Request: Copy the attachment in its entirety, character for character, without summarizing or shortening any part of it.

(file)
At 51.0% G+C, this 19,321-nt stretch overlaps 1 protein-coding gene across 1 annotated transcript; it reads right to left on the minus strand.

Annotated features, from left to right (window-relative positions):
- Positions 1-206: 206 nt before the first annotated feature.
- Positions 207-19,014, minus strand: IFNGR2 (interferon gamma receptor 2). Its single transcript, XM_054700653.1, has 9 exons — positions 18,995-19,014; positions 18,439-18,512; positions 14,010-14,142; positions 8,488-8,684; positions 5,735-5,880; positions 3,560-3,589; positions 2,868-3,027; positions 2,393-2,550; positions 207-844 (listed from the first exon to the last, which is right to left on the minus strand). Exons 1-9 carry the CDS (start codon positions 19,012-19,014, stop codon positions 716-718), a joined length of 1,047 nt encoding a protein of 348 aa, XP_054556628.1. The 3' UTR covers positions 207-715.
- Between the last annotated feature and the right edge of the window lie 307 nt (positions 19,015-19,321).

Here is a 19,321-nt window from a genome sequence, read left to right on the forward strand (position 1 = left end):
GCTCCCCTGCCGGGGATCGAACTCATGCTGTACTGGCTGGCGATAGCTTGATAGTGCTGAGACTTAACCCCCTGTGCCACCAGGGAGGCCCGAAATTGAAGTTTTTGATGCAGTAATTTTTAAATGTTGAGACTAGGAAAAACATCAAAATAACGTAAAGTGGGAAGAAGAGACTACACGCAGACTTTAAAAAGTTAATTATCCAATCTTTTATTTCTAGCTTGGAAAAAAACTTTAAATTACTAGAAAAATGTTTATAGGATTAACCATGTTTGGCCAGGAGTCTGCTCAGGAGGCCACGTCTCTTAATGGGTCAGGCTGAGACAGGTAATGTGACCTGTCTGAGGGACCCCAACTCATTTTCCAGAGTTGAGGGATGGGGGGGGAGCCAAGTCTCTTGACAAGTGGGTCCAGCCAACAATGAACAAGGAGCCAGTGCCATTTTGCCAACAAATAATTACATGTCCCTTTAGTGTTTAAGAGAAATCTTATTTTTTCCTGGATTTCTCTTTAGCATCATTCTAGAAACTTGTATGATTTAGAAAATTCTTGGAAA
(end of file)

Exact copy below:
At 51.0% G+C, this 19,321-nt stretch overlaps 1 protein-coding gene across 1 annotated transcript; it reads right to left on the minus strand.

Annotated features, from left to right (window-relative positions):
- Positions 1-206: 206 nt before the first annotated feature.
- Positions 207-19,014, minus strand: IFNGR2 (interferon gamma receptor 2). Its single transcript, XM_054700653.1, has 9 exons — positions 18,995-19,014; positions 18,439-18,512; positions 14,010-14,142; positions 8,488-8,684; positions 5,735-5,880; positions 3,560-3,589; positions 2,868-3,027; positions 2,393-2,550; positions 207-844 (listed from the first exon to the last, which is right to left on the minus strand). Exons 1-9 carry the CDS (start codon positions 19,012-19,014, stop codon positions 716-718), a joined length of 1,047 nt encoding a protein of 348 aa, XP_054556628.1. The 3' UTR covers positions 207-715.
- Between the last annotated feature and the right edge of the window lie 307 nt (positions 19,015-19,321).

Here is a 19,321-nt window from a genome sequence, read left to right on the forward strand (position 1 = left end):
GCTCCCCTGCCGGGGATCGAACTCATGCTGTACTGGCTGGCGATAGCTTGATAGTGCTGAGACTTAACCCCCTGTGCCACCAGGGAGGCCCGAAATTGAAGTTTTTGATGCAGTAATTTTTAAATGTTGAGACTAGGAAAAACATCAAAATAACGTAAAGTGGGAAGAAGAGACTACACGCAGACTTTAAAAAGTTAATTATCCAATCTTTTATTTCTAGCTTGGAAAAAAACTTTAAATTACTAGAAAAATGTTTATAGGATTAACCATGTTTGGCCAGGAGTCTGCTCAGGAGGCCACGTCTCTTAATGGGTCAGGCTGAGACAGGTAATGTGACCTGTCTGAGGGACCCCAACTCATTTTCCAGAGTTGAGGGATGGGGGGGGAGCCAAGTCTCTTGACAAGTGGGTCCAGCCAACAATGAACAAGGAGCCAGTGCCATTTTGCCAACAAATAATTACATGTCCCTTTAGTGTTTAAGAGAAATCTTATTTTTTCCTGGATTTCTCTTTAGCATCATTCTAGAAACTTGTATGATTTAGAAAATTCTTGGAAA